Rare `young-looking` supernova found in old galaxy
Using the Pan-STARRS telescope on Haleakala, astronomers have found a young-looking supernova on the outskirts of a bright elliptical galaxy.
Washington: Using the Pan-STARRS telescope on Haleakala, astronomers have found a young-looking supernova on the outskirts of a bright elliptical galaxy.
Supernova PS1-12sk is rare in more ways than one.
"This supernova is one-of-a-kind. And it`s definitely in the wrong neighborhood," said Nathan Sanders of the Harvard-Smithsonian Center for Astrophysics (CfA), lead author of the discovery paper.
Based on the presence of helium and other features, PS1-12sk is classified as a very rare Type Ibn supernova -- only the sixth such example found out of thousands of supernovae.
Although the origin of this supernova type is unclear, the most likely cause seems to be the explosion of a massive star that previously ejected massive amounts of helium gas, much like Eta Carinae`s Homunculus Nebula.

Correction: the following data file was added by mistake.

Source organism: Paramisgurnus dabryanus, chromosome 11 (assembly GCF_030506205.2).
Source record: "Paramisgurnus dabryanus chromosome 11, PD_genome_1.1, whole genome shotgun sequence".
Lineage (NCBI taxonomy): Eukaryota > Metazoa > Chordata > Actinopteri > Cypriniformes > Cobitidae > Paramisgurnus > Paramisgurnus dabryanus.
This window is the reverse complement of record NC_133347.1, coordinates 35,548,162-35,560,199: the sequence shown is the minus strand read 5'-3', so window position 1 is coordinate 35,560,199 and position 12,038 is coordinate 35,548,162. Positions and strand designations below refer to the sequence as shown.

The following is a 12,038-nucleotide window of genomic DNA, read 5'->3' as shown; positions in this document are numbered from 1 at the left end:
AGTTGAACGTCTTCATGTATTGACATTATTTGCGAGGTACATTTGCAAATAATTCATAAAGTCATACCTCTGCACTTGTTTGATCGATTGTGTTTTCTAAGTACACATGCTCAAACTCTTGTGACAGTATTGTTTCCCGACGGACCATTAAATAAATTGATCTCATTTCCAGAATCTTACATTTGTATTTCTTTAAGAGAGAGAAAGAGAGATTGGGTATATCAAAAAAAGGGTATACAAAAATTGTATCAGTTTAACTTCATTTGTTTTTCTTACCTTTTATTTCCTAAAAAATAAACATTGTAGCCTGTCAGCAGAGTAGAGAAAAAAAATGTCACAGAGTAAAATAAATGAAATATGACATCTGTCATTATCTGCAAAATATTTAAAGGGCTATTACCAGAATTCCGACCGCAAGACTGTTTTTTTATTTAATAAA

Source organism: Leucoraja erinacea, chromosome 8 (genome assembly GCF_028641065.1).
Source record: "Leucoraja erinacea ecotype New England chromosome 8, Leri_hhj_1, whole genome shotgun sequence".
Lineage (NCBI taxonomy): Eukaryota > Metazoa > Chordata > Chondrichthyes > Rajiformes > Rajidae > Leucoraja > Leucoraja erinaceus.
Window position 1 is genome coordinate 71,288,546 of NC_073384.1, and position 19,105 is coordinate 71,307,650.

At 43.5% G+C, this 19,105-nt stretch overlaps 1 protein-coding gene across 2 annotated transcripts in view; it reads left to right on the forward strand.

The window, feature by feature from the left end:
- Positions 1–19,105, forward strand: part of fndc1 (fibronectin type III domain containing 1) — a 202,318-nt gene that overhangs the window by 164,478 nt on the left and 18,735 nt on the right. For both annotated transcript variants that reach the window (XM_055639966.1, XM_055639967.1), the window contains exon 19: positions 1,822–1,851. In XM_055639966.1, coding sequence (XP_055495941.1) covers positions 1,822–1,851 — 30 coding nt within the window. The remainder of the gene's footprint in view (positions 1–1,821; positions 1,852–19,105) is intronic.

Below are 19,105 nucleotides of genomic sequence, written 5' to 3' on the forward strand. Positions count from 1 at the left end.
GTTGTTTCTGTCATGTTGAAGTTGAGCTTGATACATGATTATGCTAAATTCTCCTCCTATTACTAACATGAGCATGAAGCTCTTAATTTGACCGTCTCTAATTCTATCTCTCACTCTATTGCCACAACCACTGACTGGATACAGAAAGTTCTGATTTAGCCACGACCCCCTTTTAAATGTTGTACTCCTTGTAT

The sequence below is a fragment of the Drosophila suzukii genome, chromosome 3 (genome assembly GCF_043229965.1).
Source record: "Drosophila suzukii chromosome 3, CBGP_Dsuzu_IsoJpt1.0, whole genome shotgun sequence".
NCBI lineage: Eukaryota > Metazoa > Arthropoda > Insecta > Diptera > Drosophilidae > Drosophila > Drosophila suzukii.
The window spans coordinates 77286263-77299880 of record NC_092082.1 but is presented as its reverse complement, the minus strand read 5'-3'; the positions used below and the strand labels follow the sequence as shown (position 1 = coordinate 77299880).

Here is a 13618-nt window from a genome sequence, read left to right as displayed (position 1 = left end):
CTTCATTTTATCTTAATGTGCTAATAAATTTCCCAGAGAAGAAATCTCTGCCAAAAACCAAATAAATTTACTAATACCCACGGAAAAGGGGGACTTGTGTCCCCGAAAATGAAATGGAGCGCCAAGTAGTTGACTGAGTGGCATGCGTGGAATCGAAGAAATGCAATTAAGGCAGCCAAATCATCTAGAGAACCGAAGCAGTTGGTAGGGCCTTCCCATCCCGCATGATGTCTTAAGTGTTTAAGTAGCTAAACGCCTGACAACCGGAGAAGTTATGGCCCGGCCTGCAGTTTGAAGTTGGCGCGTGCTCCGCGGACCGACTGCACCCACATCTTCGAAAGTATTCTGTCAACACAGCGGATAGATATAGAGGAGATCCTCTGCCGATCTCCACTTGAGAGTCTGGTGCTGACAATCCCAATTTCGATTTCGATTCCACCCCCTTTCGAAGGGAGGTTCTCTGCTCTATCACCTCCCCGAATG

That origin was supported by the fact that the five previous Type Ibn supernovae were all found in galaxies like the Milky Way that are actively forming stars. (Since massive stars don`t live long, they don`t stray far from where they are born before exploding.)
PS1-12sk is different. It was found in an old galaxy located about 780 million light-years from Earth. The site of the explosion shows no signs of recent star formation, and a supernova from a massive star has never before been seen in a galaxy of this type.
"It could be that we simply got very lucky with this discovery. But luck favours the prepared," said second author Alicia Soderberg of the CfA.
The finding suggests that the host galaxy might be hiding a star factory, allowing it to form massive stars where none were expected. Alternatively, PS1-12sk might have an entirely different origin such as a collision of two white dwarfs, one of which was helium-rich.
"Is this a runaway star from another star formation site? Is it a very local bit of star formation? Is it a different way for such a supernova to occur? None of these seems very likely so we have a real puzzle," said co-author John Tonry (University of Hawaii Institute for Astronomy).
The research has been submitted for publication in The Astrophysical Journal .